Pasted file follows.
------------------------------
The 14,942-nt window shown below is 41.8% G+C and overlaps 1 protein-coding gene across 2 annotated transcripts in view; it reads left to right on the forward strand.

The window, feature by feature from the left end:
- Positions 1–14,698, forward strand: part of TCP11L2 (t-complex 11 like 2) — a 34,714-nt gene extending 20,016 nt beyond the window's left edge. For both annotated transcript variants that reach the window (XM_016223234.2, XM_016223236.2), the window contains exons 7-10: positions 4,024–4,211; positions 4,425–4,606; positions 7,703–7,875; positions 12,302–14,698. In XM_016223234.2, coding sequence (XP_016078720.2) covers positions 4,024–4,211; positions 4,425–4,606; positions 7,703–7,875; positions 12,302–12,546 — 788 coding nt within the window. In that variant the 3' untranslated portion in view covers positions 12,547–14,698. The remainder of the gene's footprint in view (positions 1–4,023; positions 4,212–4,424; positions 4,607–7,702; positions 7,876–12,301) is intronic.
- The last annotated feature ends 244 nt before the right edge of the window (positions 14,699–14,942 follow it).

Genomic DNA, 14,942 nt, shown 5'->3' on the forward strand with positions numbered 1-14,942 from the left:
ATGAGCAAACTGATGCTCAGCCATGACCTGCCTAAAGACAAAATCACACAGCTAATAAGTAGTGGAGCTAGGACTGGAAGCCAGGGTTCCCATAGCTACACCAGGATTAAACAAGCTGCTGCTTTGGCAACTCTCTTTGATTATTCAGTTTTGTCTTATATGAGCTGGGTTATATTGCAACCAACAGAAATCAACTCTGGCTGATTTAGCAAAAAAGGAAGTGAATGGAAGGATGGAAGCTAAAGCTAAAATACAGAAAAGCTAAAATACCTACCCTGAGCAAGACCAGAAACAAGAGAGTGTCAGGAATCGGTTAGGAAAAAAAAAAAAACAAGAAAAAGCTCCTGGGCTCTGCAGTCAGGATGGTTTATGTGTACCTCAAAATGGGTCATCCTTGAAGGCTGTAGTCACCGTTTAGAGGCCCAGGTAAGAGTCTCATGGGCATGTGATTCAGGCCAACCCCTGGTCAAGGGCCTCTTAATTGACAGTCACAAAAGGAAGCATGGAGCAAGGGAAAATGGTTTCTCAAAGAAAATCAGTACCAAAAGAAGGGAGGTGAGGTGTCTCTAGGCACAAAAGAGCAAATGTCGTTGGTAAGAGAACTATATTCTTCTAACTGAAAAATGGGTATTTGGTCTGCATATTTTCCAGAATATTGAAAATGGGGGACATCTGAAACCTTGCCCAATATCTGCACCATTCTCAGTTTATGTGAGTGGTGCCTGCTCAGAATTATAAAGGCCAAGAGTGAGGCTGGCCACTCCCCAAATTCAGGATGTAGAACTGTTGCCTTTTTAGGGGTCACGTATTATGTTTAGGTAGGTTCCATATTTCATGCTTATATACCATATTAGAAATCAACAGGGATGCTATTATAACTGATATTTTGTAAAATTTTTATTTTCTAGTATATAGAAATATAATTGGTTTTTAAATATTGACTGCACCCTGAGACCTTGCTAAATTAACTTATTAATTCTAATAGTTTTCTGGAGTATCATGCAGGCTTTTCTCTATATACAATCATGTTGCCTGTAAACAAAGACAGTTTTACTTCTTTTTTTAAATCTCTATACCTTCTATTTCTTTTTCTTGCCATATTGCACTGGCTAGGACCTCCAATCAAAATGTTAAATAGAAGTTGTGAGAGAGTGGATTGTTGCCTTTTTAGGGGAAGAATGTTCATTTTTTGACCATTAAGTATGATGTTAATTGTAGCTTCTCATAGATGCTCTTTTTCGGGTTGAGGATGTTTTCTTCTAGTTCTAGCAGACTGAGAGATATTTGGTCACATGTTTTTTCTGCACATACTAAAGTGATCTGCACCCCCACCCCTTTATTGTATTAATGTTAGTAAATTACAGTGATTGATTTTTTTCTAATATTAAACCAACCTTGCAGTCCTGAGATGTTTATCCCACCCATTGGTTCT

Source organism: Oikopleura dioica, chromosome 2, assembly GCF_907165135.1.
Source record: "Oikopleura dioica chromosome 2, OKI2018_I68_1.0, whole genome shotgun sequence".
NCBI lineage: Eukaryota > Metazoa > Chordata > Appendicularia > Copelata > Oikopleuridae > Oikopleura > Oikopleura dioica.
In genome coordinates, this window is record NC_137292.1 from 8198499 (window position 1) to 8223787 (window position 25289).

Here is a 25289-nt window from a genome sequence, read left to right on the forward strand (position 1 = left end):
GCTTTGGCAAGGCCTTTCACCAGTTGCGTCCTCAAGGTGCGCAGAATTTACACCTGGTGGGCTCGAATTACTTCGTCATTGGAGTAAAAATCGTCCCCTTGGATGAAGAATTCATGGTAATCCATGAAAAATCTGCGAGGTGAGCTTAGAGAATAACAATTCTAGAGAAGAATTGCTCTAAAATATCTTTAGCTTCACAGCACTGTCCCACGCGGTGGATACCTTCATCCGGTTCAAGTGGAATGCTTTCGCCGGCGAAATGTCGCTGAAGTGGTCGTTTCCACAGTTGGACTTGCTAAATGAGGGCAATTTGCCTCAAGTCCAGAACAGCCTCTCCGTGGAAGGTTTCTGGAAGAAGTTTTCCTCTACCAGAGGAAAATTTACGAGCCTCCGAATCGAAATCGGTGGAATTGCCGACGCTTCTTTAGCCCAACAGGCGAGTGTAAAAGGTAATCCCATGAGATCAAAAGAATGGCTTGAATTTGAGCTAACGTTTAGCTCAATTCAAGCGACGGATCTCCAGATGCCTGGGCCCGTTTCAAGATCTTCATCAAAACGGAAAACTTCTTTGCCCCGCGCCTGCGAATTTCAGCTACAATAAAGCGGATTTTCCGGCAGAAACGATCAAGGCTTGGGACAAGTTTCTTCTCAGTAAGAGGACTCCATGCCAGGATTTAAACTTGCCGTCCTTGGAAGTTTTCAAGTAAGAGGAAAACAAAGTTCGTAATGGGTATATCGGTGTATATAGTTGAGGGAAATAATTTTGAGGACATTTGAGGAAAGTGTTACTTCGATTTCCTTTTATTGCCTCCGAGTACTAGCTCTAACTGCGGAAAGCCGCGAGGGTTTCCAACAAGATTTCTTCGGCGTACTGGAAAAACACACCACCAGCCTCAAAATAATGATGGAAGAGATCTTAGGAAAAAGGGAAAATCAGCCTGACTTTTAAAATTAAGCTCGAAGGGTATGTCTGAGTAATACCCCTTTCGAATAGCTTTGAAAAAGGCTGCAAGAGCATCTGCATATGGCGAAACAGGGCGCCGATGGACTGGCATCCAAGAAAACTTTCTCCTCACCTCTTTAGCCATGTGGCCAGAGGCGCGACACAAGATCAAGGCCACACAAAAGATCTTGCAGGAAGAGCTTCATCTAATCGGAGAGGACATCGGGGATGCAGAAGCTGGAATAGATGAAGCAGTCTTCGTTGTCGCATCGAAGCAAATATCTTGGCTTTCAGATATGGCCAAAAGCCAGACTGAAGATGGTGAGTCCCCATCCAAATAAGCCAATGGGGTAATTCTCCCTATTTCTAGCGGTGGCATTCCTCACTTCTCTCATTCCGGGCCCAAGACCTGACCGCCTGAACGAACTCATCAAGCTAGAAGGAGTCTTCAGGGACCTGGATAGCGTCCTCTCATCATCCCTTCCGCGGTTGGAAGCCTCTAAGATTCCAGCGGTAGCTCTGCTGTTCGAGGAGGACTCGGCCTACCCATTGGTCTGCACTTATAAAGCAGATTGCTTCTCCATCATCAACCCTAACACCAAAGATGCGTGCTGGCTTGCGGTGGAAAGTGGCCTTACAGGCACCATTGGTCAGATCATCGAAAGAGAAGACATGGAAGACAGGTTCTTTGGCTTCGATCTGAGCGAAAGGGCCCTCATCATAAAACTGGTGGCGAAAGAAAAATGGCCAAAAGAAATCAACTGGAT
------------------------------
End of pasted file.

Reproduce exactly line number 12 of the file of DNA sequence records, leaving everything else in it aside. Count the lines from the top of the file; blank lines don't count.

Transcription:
GCTTTGGCAAGGCCTTTCACCAGTTGCGTCCTCAAGGTGCGCAGAATTTACACCTGGTGGGCTCGAATTACTTCGTCATTGGAGTAAAAATCGTCCCCTTGGATGAAGAATTCATGGTAATCCATGAAAAATCTGCGAGGTGAGCTTAGAGAATAACAATTCTAGAGAAGAATTGCTCTAAAATATCTTTAGCTTCACAGCACTGTCCCACGCGGTGGATACCTTCATCCGGTTCAAGTGGAATGCTTTCGCCGGCGAAATGTCGCTGAAGTGGTCGTTTCCACAGTTGGACTTGCTAAATGAGGGCAATTTGCCTCAAGTCCAGAACAGCCTCTCCGTGGAAGGTTTCTGGAAGAAGTTTTCCTCTACCAGAGGAAAATTTACGAGCCTCCGAATCGAAATCGGTGGAATTGCCGACGCTTCTTTAGCCCAACAGGCGAGTGTAAAAGGTAATCCCATGAGATCAAAAGAATGGCTTGAATTTGAGCTAACGTTTAGCTCAATTCAAGCGACGGATCTCCAGATGCCTGGGCCCGTTTCAAGATCTTCATCAAAACGGAAAACTTCTTTGCCCCGCGCCTGCGAATTTCAGCTACAATAAAGCGGATTTTCCGGCAGAAACGATCAAGGCTTGGGACAAGTTTCTTCTCAGTAAGAGGACTCCATGCCAGGATTTAAACTTGCCGTCCTTGGAAGTTTTCAAGTAAGAGGAAAACAAAGTTCGTAATGGGTATATCGGTGTATATAGTTGAGGGAAATAATTTTGAGGACATTTGAGGAAAGTGTTACTTCGATTTCCTTTTATTGCCTCCGAGTACTAGCTCTAACTGCGGAAAGCCGCGAGGGTTTCCAACAAGATTTCTTCGGCGTACTGGAAAAACACACCACCAGCCTCAAAATAATGATGGAAGAGATCTTAGGAAAAAGGGAAAATCAGCCTGACTTTTAAAATTAAGCTCGAAGGGTATGTCTGAGTAATACCCCTTTCGAATAGCTTTGAAAAAGGCTGCAAGAGCATCTGCATATGGCGAAACAGGGCGCCGATGGACTGGCATCCAAGAAAACTTTCTCCTCACCTCTTTAGCCATGTGGCCAGAGGCGCGACACAAGATCAAGGCCACACAAAAGATCTTGCAGGAAGAGCTTCATCTAATCGGAGAGGACATCGGGGATGCAGAAGCTGGAATAGATGAAGCAGTCTTCGTTGTCGCATCGAAGCAAATATCTTGGCTTTCAGATATGGCCAAAAGCCAGACTGAAGATGGTGAGTCCCCATCCAAATAAGCCAATGGGGTAATTCTCCCTATTTCTAGCGGTGGCATTCCTCACTTCTCTCATTCCGGGCCCAAGACCTGACCGCCTGAACGAACTCATCAAGCTAGAAGGAGTCTTCAGGGACCTGGATAGCGTCCTCTCATCATCCCTTCCGCGGTTGGAAGCCTCTAAGATTCCAGCGGTAGCTCTGCTGTTCGAGGAGGACTCGGCCTACCCATTGGTCTGCACTTATAAAGCAGATTGCTTCTCCATCATCAACCCTAACACCAAAGATGCGTGCTGGCTTGCGGTGGAAAGTGGCCTTACAGGCACCATTGGTCAGATCATCGAAAGAGAAGACATGGAAGACAGGTTCTTTGGCTTCGATCTGAGCGAAAGGGCCCTCATCATAAAACTGGTGGCGAAAGAAAAATGGCCAAAAGAAATCAACTGGAT